Argentinian Bishop Oscar Vicente Ojea spoke out against the “politicisation” of the Covid-19 vaccine after Argentina’s health minister resigned amid accusations that he gave vaccines out as political favours.
Echoing Pope Francis in a video address marking the first Sunday of Lent, Ojea mourned the politicization of the vaccine, saing that it was for the good of all.
“Now we live perplexed by the politicization of the vaccine. The vaccine, which, as the Holy Father told us repeatedly, must have a universal scope, no one should be left without it, and those who are responsible for essential care deserve to receive it first,” the President of Argentina’s Bishops’ Conference said.
Monsignor Ojea urged Argentines “not to give in to temptation and the rupture of division.”
The Bishop of San Isidro prayed that Our Lord “who overcame temptation” would “give us the strength to overcome this tremendous temptation to destroy ourselves.”
The scandal came to light last week when Argentinian journalist Harocio Verbitsky revealed that he had received the vaccine after speaking to the health minister.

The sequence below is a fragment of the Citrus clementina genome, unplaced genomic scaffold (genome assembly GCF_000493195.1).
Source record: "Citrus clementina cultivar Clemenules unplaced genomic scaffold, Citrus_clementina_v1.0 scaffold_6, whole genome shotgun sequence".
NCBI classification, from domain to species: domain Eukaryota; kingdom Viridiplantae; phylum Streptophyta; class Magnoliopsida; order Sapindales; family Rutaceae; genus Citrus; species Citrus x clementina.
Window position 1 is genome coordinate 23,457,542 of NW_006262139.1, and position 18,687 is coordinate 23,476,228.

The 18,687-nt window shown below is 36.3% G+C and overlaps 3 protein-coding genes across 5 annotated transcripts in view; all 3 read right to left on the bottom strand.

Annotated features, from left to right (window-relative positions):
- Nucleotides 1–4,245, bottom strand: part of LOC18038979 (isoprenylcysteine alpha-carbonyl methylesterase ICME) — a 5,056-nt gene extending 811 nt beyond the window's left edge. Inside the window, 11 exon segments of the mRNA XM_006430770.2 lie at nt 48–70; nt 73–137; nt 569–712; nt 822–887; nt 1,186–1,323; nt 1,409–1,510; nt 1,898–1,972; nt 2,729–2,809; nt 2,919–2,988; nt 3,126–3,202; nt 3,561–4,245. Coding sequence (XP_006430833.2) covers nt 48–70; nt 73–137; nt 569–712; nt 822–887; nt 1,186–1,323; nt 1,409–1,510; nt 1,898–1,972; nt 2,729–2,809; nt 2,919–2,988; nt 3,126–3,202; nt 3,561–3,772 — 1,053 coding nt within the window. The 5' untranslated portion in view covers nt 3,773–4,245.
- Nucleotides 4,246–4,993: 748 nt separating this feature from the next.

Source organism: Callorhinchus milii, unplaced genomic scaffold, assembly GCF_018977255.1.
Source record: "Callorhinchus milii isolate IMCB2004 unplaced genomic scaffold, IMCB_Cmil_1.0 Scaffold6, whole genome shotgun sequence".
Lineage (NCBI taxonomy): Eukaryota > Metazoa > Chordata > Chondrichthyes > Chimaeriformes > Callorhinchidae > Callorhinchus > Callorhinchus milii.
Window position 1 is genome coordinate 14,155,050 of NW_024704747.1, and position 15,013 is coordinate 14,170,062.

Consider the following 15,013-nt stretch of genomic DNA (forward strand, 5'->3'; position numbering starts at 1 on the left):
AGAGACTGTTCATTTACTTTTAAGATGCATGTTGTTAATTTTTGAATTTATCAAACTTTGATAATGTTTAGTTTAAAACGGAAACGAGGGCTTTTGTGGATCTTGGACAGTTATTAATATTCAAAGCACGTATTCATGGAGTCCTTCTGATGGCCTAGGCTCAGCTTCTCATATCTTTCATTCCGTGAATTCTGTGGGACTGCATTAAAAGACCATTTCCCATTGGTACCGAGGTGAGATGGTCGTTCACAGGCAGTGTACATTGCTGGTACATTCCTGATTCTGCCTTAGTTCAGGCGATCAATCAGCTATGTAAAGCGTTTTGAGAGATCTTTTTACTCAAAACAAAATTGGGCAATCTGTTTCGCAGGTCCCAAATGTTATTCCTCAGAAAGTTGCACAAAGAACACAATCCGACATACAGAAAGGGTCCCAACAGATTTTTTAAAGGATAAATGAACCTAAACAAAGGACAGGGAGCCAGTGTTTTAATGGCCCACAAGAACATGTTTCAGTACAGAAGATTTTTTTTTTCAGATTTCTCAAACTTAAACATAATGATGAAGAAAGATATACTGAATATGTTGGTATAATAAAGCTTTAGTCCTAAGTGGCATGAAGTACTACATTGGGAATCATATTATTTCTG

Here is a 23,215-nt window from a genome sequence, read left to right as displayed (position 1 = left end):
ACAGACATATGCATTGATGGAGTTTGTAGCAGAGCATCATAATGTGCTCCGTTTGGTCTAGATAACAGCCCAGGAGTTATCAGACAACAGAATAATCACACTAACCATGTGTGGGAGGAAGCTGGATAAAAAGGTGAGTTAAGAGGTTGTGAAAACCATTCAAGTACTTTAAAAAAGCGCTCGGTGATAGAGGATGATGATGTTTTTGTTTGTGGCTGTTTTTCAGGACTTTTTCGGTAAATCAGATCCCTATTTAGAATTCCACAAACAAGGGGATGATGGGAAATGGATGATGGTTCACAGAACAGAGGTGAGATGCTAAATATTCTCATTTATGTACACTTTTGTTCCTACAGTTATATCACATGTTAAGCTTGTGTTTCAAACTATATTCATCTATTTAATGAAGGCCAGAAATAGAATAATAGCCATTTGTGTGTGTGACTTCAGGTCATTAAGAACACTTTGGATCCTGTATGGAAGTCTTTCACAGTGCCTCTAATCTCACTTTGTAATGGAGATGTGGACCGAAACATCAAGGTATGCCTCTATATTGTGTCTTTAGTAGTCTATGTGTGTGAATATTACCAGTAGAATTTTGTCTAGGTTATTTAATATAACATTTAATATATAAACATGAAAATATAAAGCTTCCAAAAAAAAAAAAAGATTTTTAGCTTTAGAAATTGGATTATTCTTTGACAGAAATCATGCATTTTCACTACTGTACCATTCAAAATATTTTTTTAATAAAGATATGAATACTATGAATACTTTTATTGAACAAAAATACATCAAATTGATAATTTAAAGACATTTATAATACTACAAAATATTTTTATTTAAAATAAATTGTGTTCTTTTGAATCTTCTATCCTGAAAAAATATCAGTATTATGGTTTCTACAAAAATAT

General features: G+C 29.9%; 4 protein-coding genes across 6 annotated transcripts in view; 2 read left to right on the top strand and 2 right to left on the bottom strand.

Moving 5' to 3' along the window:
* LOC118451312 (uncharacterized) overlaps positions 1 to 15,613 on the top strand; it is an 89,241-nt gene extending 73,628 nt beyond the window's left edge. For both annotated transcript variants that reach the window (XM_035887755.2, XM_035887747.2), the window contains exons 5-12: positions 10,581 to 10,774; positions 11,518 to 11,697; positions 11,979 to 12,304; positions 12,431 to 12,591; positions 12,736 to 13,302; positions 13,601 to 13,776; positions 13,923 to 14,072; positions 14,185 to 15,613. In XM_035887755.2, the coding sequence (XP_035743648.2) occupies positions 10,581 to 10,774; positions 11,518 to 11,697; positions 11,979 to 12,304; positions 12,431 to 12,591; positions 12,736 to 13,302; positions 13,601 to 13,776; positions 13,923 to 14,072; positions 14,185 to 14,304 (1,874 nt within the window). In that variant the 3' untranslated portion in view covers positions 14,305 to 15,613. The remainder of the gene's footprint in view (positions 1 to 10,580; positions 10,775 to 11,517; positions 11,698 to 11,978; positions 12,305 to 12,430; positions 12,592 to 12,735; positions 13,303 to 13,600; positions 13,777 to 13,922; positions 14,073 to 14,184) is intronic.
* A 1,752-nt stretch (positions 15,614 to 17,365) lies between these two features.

“I called my old friend Ginés González García and he told me to go to the Posadas Hospital,” Verbitsky, 79, told radio station El Destape.
Unlike the rest of the populatoin, Vitebsky had not had to register online to receive the vaccine.
It was reported that Argentina’s President Albertó Fernández had asked Garcia for his resignation on Friday. Garcia handed it in the same day.
Garcia, claimed in a letter he posted to Twitter, that individuals were able to get the vaccination as a result of “unintended confusion” in his office while he was away.
Since then, numerous other figures have been implicated in the scandal, known as “Vaccination VIP”. Three thousand doses of the Sputnik V vaccine have allegedly been given to those jumping the queue.
Amid the ongoing outcry, the government published a list of promininent figures, which include prominent trade unionists, ministers and former President Eduardo Duhalde and his family.
In Argentina, which has a population of 45 million, there have been more than 2 million recorded cases of coronavirus infection and over 51,000 deaths, according to John Hopkins University in the US.
Peru was hit by a similar scandal, dubbed “Vacuna-gate” or “Vaccine-gate”, earlier this month when it emerged that nearly 500 people including former president Martín Vizcarra and other senior political figures ahead of schedule.
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